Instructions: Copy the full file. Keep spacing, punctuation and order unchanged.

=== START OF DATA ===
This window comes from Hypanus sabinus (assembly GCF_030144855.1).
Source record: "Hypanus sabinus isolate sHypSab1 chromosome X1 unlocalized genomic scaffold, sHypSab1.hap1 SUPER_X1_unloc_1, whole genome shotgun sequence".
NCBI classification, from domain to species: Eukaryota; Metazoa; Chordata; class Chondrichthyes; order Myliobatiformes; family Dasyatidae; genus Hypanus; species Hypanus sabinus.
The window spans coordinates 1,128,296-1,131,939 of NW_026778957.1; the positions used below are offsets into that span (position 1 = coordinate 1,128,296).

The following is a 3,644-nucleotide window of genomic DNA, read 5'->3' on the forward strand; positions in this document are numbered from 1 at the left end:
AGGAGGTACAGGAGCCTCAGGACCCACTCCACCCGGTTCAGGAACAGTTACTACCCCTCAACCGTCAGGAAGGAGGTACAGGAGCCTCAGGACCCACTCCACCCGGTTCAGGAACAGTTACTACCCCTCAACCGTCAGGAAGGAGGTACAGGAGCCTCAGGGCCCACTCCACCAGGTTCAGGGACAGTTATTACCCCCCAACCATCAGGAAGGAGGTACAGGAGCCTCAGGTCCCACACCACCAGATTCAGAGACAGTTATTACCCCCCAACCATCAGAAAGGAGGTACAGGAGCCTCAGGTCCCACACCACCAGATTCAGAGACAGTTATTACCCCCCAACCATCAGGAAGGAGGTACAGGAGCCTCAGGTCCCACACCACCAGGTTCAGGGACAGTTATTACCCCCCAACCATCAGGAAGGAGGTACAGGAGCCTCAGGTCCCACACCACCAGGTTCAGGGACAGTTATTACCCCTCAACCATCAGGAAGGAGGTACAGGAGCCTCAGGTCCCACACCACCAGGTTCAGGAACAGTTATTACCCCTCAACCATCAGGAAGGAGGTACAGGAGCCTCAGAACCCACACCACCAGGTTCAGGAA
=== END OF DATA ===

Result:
This window comes from Hypanus sabinus (assembly GCF_030144855.1).
Source record: "Hypanus sabinus isolate sHypSab1 chromosome X1 unlocalized genomic scaffold, sHypSab1.hap1 SUPER_X1_unloc_1, whole genome shotgun sequence".
NCBI classification, from domain to species: Eukaryota; Metazoa; Chordata; class Chondrichthyes; order Myliobatiformes; family Dasyatidae; genus Hypanus; species Hypanus sabinus.
The window spans coordinates 1,128,296-1,131,939 of NW_026778957.1; the positions used below are offsets into that span (position 1 = coordinate 1,128,296).

The following is a 3,644-nucleotide window of genomic DNA, read 5'->3' on the forward strand; positions in this document are numbered from 1 at the left end:
AGGAGGTACAGGAGCCTCAGGACCCACTCCACCCGGTTCAGGAACAGTTACTACCCCTCAACCGTCAGGAAGGAGGTACAGGAGCCTCAGGACCCACTCCACCCGGTTCAGGAACAGTTACTACCCCTCAACCGTCAGGAAGGAGGTACAGGAGCCTCAGGGCCCACTCCACCAGGTTCAGGGACAGTTATTACCCCCCAACCATCAGGAAGGAGGTACAGGAGCCTCAGGTCCCACACCACCAGATTCAGAGACAGTTATTACCCCCCAACCATCAGAAAGGAGGTACAGGAGCCTCAGGTCCCACACCACCAGATTCAGAGACAGTTATTACCCCCCAACCATCAGGAAGGAGGTACAGGAGCCTCAGGTCCCACACCACCAGGTTCAGGGACAGTTATTACCCCCCAACCATCAGGAAGGAGGTACAGGAGCCTCAGGTCCCACACCACCAGGTTCAGGGACAGTTATTACCCCTCAACCATCAGGAAGGAGGTACAGGAGCCTCAGGTCCCACACCACCAGGTTCAGGAACAGTTATTACCCCTCAACCATCAGGAAGGAGGTACAGGAGCCTCAGAACCCACACCACCAGGTTCAGGAA